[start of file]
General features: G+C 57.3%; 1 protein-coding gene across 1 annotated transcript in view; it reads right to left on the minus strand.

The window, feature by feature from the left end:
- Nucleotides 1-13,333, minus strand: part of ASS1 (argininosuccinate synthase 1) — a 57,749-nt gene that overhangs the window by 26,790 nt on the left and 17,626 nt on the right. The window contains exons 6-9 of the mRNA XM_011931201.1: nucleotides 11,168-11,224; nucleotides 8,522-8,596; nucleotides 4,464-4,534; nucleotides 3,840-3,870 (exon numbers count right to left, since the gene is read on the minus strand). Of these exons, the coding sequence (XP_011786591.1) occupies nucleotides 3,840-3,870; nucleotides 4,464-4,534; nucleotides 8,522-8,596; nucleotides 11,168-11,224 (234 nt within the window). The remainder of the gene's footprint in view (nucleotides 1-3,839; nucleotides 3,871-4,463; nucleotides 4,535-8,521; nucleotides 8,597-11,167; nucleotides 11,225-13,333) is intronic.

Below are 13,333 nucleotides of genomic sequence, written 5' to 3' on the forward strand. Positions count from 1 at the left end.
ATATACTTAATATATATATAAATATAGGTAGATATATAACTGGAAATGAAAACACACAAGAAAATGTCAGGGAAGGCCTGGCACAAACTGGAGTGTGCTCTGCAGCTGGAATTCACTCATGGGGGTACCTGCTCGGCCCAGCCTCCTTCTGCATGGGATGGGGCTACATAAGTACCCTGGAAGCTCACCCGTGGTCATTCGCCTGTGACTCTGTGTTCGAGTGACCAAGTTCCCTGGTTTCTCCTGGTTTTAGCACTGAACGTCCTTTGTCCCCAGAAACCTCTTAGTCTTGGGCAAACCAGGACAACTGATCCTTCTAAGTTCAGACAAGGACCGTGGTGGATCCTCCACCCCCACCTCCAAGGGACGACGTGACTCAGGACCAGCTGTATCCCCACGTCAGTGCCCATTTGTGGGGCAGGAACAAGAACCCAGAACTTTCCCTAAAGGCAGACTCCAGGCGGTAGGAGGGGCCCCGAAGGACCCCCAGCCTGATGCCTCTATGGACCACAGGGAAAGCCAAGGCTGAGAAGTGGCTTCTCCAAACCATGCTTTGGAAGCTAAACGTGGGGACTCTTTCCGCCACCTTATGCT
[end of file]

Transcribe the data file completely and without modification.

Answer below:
General features: G+C 57.3%; 1 protein-coding gene across 1 annotated transcript in view; it reads right to left on the minus strand.

The window, feature by feature from the left end:
- Nucleotides 1-13,333, minus strand: part of ASS1 (argininosuccinate synthase 1) — a 57,749-nt gene that overhangs the window by 26,790 nt on the left and 17,626 nt on the right. The window contains exons 6-9 of the mRNA XM_011931201.1: nucleotides 11,168-11,224; nucleotides 8,522-8,596; nucleotides 4,464-4,534; nucleotides 3,840-3,870 (exon numbers count right to left, since the gene is read on the minus strand). Of these exons, the coding sequence (XP_011786591.1) occupies nucleotides 3,840-3,870; nucleotides 4,464-4,534; nucleotides 8,522-8,596; nucleotides 11,168-11,224 (234 nt within the window). The remainder of the gene's footprint in view (nucleotides 1-3,839; nucleotides 3,871-4,463; nucleotides 4,535-8,521; nucleotides 8,597-11,167; nucleotides 11,225-13,333) is intronic.

Below are 13,333 nucleotides of genomic sequence, written 5' to 3' on the forward strand. Positions count from 1 at the left end.
ATATACTTAATATATATATAAATATAGGTAGATATATAACTGGAAATGAAAACACACAAGAAAATGTCAGGGAAGGCCTGGCACAAACTGGAGTGTGCTCTGCAGCTGGAATTCACTCATGGGGGTACCTGCTCGGCCCAGCCTCCTTCTGCATGGGATGGGGCTACATAAGTACCCTGGAAGCTCACCCGTGGTCATTCGCCTGTGACTCTGTGTTCGAGTGACCAAGTTCCCTGGTTTCTCCTGGTTTTAGCACTGAACGTCCTTTGTCCCCAGAAACCTCTTAGTCTTGGGCAAACCAGGACAACTGATCCTTCTAAGTTCAGACAAGGACCGTGGTGGATCCTCCACCCCCACCTCCAAGGGACGACGTGACTCAGGACCAGCTGTATCCCCACGTCAGTGCCCATTTGTGGGGCAGGAACAAGAACCCAGAACTTTCCCTAAAGGCAGACTCCAGGCGGTAGGAGGGGCCCCGAAGGACCCCCAGCCTGATGCCTCTATGGACCACAGGGAAAGCCAAGGCTGAGAAGTGGCTTCTCCAAACCATGCTTTGGAAGCTAAACGTGGGGACTCTTTCCGCCACCTTATGCT